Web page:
Comprehensive Description


Trees or shrubs. Stipules present. Leaves alternate, petiolate, entire, with an extra-floral nectary at the base of the midrib on the upper leaf surface (appearing as a pale or dark, often reddish, circular patch). Flowers bisexual, actinomorphic. Sepals 5, accrescent. Petals 5. Stamens numerous. Ovary superior, (1-)3-locular. Carpels 3, 2-ovulate. Fruit 1-seeded, indehiscent, surrounded by the 5 large wings of the accrescent calyx.
Creative Commons Attribution Non Commercial 3.0 (CC BY-NC 3.0)

© Mark Hyde, Bart Wursten and Petra Ballings

Source: Flora of Zimbabwe


Article rating from 0 people

Default rating: 2.5 of 5

Evolution and Systematics

Functional Adaptations

Functional adaptation

Seeds dispersed over long distances: Anisoptera tree

The two spear-shaped wings of Anisoptera tree seeds enable long-distance dispersal because they are asymmetrical.

  "Anisoptera, one of the tallest of the trees in the same Asiatic forests, also has two wings, but they are spear-shaped and curve upwards and outwards. As its name suggests, they are also unequal in length. This asymmetry causes them to spin when they are released, and the seed resembles a tiny whirling helicopter, which may travel even further than a double-winged glider." (Attenborough 1995:19)
  Learn more about this functional adaptation.
  • Attenborough, D. 1995. The Private Life of Plants: A Natural History of Plant Behavior. London: BBC Books. 320 p.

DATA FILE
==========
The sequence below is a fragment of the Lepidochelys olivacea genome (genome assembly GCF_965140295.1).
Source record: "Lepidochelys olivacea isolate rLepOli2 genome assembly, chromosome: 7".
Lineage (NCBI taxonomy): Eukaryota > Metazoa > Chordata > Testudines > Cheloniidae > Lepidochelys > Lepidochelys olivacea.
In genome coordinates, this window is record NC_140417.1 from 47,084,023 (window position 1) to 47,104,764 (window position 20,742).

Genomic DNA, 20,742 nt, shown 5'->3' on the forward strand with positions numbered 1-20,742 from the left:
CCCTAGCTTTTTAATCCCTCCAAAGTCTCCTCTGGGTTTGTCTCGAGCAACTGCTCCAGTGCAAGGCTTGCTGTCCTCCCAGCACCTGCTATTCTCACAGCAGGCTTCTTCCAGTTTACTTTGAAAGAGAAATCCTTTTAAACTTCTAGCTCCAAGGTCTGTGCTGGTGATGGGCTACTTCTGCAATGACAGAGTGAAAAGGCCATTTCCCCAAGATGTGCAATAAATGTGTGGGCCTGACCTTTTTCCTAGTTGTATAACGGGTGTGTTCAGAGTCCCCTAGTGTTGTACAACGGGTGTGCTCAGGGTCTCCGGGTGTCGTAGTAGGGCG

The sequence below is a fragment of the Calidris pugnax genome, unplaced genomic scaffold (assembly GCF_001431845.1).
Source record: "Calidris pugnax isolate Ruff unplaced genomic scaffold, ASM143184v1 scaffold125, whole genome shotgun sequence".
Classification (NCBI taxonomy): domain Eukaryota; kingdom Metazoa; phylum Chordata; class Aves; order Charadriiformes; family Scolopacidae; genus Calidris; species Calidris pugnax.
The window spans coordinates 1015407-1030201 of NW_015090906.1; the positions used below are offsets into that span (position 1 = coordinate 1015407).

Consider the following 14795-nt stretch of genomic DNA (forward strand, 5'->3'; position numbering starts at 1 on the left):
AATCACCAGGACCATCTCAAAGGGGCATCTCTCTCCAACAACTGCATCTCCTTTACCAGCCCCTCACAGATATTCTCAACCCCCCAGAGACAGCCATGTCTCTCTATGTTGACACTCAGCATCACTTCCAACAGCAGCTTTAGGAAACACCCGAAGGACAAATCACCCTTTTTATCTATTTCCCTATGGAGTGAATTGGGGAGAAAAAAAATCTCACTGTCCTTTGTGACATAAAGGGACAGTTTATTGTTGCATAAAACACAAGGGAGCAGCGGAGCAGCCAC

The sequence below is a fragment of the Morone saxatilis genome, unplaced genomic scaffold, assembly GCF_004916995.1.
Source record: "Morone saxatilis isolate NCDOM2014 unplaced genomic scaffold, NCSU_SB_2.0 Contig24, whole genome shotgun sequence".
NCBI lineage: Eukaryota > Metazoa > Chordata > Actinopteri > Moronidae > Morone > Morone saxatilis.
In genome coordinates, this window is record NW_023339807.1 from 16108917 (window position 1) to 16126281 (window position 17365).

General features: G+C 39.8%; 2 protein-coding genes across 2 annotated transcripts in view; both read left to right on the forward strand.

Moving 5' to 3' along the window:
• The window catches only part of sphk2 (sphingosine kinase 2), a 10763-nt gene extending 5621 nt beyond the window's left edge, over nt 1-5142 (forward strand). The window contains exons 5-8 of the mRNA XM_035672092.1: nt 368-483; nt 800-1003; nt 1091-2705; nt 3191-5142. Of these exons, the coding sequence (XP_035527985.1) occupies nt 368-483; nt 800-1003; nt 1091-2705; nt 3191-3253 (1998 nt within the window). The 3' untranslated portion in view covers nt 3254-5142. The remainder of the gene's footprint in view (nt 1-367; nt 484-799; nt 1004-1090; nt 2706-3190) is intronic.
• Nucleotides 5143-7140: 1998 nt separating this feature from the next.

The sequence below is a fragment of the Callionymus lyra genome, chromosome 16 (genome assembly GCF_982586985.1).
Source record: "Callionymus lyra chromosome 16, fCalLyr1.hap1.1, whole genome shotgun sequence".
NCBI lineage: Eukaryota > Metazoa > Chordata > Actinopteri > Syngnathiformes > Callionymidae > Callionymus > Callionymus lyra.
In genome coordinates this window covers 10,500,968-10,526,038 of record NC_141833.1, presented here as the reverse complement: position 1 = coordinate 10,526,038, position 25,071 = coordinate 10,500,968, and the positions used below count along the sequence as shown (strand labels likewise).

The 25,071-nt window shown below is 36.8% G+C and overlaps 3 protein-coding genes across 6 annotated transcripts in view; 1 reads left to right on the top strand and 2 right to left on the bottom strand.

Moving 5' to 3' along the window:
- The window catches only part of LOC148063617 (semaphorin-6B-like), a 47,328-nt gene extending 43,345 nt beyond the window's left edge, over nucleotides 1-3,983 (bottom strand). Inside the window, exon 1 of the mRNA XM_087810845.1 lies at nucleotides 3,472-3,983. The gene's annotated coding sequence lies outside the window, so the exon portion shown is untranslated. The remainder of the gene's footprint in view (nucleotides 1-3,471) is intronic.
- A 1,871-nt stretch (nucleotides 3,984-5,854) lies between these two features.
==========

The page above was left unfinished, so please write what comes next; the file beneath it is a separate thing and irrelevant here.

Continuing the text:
Creative Commons Attribution Non Commercial 3.0 (CC BY-NC 3.0)

© The Biomimicry Institute

Source: AskNature


Article rating from 0 people

Default rating: 2.5 of 5

Molecular Biology and Genetics

Molecular Biology

Statistics of barcoding coverage

Barcode of Life Data Systems (BOLD) Stats
Specimen Records:342
Specimens with Sequences:583
Specimens with Barcodes:489
Species With Barcodes:152
Public Records:144
Public Species:95
Public BINs:0
Creative Commons Attribution 3.0 (CC BY 3.0)

© Barcode of Life Data Systems

Source: Barcode of Life Data Systems (BOLD)


Article rating from 0 people

Default rating: 2.5 of 5

Barcode data

Creative Commons Attribution 3.0 (CC BY 3.0)

© Barcode of Life Data Systems

Source: Barcode of Life Data Systems (BOLD)


Article rating from 0 people

Default rating: 2.5 of 5



The Dipterocarpaceae are a family of 17 genera and approximately 500 species of mainly tropical lowland rainforest trees. The family name, from the type genus Dipterocarpus, is derived from Greek (di = two, pteron = wing and karpos = fruit) and refers to the two-winged fruit. The largest genera are Shorea (196 species), Hopea (104 species), Dipterocarpus (70 species), and Vatica (65 species).[2] Many are large forest emergent species, typically reaching heights of 40–70 m tall, some even over 80 m (in the genera Dryobalanops,[2] Hopea[3] and Shorea),[3] with the tallest known living specimen (Shorea faguetiana) 88.3 m tall.[3] The species of this family are of major importance in the timber trade. Their distribution is pantropical, from northern South America to Africa, the Seychelles, India, Indochina, Indonesia and Malaysia. The greatest diversity of Dipterocarpaceae occurs in Borneo.[4] Some species are now endangered as a result of overcutting, extensive illegal logging and habitat conversion. They provide valuable woods, aromatic essential oils, balsam, resins and are a source for plywood.